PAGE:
REI

Tonight I became a member of REI, an American cooperative selling outdoors and travel gear, in the same vein as Mountain Equipment Coop in Canada. Membership is $15, and lasts for life.

REI has one of their so-called “flagship” stores here in Denver, and it is truly a sight to behold: a giant old 1901 building that once held the power plant for Denver’s trolley system, filled with every possible gadget, kayak, tent, breathable blouse, mosquito-repelling shirt and buck knife you might ever have call for.

My needs were more modest: I replaced the IZOD-brand polar fleece jacket I bought in 1998 to go to Korea with a new one, much in the same style.

Had I desired, I could have also climbed their indoor rock wall, tested a bicycle on their buildingside outdoor mountain bike course, or sipped a Tall Iced Mocha from the onsite Starbucks.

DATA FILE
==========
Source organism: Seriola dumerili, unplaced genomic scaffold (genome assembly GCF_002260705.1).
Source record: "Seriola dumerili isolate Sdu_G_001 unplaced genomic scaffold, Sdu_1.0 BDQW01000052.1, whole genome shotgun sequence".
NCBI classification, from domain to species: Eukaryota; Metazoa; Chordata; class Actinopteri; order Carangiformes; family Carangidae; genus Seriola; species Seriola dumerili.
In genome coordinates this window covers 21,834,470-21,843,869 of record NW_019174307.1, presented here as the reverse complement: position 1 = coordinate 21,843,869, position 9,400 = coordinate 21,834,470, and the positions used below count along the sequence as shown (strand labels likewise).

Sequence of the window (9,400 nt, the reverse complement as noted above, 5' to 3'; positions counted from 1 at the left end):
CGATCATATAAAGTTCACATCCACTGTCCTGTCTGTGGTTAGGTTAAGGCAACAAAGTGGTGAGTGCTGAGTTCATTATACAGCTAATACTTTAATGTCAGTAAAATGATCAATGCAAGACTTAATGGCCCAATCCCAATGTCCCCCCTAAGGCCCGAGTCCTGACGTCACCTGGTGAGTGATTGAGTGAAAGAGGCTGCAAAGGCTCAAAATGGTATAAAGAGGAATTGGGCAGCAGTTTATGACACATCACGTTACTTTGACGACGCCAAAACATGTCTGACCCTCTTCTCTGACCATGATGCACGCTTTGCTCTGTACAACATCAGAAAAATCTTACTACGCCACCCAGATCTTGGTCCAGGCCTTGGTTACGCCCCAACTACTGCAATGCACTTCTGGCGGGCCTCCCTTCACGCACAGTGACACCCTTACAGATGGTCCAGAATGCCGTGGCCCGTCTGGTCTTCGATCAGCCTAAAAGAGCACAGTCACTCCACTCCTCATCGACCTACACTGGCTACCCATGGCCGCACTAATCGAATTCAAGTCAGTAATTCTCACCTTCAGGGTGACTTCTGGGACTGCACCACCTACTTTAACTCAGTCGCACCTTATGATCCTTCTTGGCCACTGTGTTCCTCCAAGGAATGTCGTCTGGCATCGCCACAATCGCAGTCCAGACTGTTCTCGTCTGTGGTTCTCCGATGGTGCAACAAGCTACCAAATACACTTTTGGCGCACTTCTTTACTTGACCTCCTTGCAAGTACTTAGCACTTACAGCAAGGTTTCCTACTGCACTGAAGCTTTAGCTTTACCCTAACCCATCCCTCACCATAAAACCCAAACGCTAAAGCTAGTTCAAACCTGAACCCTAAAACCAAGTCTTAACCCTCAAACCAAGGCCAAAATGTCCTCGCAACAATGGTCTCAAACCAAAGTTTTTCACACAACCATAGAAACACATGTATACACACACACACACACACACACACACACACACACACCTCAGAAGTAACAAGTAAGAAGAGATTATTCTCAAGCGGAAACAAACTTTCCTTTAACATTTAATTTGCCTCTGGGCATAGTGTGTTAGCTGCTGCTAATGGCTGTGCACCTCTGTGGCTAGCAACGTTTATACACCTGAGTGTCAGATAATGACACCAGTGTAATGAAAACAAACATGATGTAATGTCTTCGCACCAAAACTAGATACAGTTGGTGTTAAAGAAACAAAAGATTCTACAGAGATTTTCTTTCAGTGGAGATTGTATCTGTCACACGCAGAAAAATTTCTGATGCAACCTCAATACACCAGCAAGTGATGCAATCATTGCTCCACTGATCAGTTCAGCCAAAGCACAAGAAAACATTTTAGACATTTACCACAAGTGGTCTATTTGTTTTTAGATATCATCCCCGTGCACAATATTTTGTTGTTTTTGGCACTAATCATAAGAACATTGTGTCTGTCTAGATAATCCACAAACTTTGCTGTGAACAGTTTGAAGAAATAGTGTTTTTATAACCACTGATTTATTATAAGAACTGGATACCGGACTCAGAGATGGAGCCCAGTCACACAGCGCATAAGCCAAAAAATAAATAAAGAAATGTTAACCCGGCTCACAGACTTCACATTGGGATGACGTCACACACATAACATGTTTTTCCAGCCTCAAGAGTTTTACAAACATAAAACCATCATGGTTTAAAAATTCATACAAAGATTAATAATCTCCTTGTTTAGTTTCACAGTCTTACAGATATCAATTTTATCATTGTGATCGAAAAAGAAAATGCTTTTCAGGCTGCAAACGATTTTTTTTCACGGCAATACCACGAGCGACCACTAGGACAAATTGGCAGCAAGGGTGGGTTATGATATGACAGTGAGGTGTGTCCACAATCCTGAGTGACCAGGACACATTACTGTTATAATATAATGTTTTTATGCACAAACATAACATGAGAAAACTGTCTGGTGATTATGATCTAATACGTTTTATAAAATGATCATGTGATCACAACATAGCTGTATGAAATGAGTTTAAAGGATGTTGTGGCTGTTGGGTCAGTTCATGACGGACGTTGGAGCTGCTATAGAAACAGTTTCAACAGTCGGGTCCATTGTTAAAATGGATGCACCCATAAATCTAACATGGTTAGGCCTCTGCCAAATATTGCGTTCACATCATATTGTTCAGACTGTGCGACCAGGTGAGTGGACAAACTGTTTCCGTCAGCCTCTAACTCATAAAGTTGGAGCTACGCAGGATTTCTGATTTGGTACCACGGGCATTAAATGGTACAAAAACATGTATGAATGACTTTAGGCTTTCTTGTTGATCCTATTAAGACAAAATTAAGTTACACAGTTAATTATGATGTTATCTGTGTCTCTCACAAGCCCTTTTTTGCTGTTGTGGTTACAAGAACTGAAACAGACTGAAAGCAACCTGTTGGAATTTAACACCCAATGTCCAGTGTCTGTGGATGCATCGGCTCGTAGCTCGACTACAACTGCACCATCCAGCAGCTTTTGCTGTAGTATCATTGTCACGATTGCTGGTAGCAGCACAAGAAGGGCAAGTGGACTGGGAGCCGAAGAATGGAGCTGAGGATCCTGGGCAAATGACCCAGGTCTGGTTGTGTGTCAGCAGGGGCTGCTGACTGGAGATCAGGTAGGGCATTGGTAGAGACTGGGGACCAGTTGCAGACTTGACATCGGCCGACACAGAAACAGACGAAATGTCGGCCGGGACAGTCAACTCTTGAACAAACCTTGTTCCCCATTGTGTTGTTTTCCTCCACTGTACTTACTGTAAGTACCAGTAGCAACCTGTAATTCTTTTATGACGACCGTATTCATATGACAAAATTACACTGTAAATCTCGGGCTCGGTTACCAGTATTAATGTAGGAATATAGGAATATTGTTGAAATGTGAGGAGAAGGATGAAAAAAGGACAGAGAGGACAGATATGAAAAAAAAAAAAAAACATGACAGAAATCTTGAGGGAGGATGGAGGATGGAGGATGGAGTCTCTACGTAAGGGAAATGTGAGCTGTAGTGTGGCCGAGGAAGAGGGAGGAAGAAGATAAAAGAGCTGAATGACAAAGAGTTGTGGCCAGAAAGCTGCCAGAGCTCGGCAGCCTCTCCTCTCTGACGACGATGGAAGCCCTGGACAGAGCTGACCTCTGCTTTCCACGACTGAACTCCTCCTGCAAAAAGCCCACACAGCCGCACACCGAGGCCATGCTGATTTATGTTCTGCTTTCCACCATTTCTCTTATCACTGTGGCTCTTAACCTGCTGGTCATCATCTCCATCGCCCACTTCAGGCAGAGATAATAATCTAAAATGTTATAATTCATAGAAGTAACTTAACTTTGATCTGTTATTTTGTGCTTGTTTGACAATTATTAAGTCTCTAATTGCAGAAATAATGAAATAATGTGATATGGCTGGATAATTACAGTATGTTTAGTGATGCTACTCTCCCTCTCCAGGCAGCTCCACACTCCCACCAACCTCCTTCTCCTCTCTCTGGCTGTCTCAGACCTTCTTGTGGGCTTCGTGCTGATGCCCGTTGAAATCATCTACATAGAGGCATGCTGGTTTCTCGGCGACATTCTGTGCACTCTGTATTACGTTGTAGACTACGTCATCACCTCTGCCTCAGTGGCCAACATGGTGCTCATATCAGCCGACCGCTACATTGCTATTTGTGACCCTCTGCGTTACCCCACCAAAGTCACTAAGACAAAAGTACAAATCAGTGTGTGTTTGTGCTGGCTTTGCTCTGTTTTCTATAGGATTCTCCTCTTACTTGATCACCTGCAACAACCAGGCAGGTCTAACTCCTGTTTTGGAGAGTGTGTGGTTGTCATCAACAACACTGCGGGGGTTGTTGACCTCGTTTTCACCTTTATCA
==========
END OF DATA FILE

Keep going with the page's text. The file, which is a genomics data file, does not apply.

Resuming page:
The staff — as with almost all customer service employees we’ve encountered here in the U.S. — were friendly, talkative and helpful. I think I probably could have obtained complete directions for climbing Mount Everest from any of them should I have asked.

My $15 membership entitles me to a 10% dividend on all purchases, discounts on workshops, and a host of other benefits. Mostly I ponied up, however, because I think cooperatives are a Good Thing and deserve our support.

I’ve a feeling that if there was an REI location in Charlottetown, I would magically transform into an Outdoors Guy simply for its presence. As it is, I like my new jacket.

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